FBI: Cuba ransomware compromised 49 critical infrastructure entities

Cuba ransomware compromised 49 critical infrastructure entities

The Federal Bureau of Investigation (FBI) has issued a cybersecurity alert for ransomware attacks that have compromised 49 entities in five critical infrastructure sectors, such as financial, government, healthcare, manufacturing, and information technology.

The FBI discovered the Cuba ransomware attacks in early November 2021.

“Cuba ransomware is distributed through Hancitor malware, a loader known for dropping or
executing stealers, such as Remote Access Trojans (RATs) and other types of ransomware, onto
victims’ networks. Hancitor malware actors use phishing emails, Microsoft Exchange
vulnerabilities, compromised credentials, or legitimate Remote Desktop Protocol (RDP) tools to
gain initial access to a victim’s network,” the FBI wrote in the flash alert.

“Subsequently, Cuba ransomware actors use legitimate Windows services—such as PowerShell, PsExec, and other unspecified services—and then leverage Windows Admin privileges to execute their ransomware and other processes remotely. Cuba ransomware actors compromise a victim network through the encryption of target files with the ‘.cuba’ extension.”

The FBI further noted the actors have demanded ransomware payments of at least US $74 million, of which they received at least US $43.9 million.

Attack technical details

After system compromise, the Cuba ransomware installs and then executes CobaltStrike beacon as a service via PowerShell. CobaltStrike is also known as a popular “dual use” tool used for exploitation (and post-exploitation) tasks and has been used in other cyberattacks such as Squirrelwaffle last month.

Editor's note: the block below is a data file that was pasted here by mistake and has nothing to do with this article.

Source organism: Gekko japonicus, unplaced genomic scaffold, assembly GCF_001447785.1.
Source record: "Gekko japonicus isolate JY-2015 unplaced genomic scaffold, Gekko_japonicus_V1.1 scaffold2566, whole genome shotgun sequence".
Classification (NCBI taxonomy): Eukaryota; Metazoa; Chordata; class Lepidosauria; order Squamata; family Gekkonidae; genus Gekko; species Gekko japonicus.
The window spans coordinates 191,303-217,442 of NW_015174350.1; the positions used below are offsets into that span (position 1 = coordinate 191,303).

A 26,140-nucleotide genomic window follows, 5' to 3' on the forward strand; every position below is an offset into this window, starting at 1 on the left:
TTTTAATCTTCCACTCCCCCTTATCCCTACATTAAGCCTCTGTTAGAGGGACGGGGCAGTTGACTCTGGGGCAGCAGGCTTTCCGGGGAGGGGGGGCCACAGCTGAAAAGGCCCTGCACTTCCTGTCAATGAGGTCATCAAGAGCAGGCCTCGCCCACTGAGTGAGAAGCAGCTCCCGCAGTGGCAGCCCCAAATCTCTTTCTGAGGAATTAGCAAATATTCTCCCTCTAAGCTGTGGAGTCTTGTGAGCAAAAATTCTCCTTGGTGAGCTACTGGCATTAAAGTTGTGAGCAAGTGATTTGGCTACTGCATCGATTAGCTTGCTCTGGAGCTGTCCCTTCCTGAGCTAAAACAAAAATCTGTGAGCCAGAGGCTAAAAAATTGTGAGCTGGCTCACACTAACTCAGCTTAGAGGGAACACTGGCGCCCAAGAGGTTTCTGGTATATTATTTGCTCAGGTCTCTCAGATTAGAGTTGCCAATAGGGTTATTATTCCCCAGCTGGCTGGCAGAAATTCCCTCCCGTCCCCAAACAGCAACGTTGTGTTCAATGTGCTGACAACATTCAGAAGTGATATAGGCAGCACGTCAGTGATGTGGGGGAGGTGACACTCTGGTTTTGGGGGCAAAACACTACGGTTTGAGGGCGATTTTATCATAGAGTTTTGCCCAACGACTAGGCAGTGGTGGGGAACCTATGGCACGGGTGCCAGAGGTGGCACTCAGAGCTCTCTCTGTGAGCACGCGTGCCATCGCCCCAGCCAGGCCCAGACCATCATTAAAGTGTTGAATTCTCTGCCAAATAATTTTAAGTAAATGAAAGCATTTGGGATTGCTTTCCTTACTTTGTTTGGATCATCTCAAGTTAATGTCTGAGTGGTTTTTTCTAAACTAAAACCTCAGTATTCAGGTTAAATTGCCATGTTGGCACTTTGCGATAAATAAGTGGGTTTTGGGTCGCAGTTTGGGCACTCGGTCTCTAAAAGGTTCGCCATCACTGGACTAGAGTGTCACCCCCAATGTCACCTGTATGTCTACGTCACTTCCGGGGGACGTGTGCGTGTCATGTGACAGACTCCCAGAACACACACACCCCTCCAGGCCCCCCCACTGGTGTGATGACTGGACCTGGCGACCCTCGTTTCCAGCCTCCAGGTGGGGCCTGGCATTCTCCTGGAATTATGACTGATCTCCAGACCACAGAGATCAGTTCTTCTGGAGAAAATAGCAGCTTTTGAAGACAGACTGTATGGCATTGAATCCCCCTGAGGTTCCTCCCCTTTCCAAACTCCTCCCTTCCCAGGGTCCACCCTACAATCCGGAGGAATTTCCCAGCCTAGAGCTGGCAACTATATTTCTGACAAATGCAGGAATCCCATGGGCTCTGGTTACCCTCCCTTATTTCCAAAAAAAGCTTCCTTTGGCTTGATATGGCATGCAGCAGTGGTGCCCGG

To add, Cuba actually installs two executables. One of those files “pones.exe” steals passwords. The second “krots.exe” (aka KPOT) allows the attackers to write to the victim’s system temporary (TMP) file, which is then executed in the compromised network. The TMP file leverages Application Programming Interface (API) calls that once executed communicates with a reported malware repository Uniform Resource Locator (URL) teoresp.com based in Montenegro.

Moreover, the Cuba actors also use MimiKatz malware to steal credentials and then log via RDP into compromised hosts via user account. Next, the attackers will use CobaltStrike server to
communicate with the compromised user account.

“One of the initial PowerShell script functions allocates memory space to run a base64-encoded payload. Once this payload is loaded into memory, it can be used to reach the remote command-and-control (C2) server and then deploy the next stage of files for the ransomware. The remote C2 server is located at the
malicious URL kurvalarva.com,” the FBI added.

Mitigations

Some of the FBI recommended mitigations include, but not limited to:

  • Require strong, unique passwords on all accounts.
  • Use multi-factor authentication (MFA).
  • Keep all software patched and up to date.
  • Remove unnecessary access to administrative shares.
  • Use host-based firewalls.
  • Segment networks to help prevent spread of malware.
  • Use network monitoring tools to identify, detect, and investigate abnormal activity.
  • Use time-based access for administrative account access.
  • Disable command-line and scripting activities and permissions.
  • Maintain offline backups of data.
  • Ensure all backup data is encrypted and immutable.

Readers can check out the full Flash alert for more details to include indicators of compromise (IoC) and additional ransomware resources.

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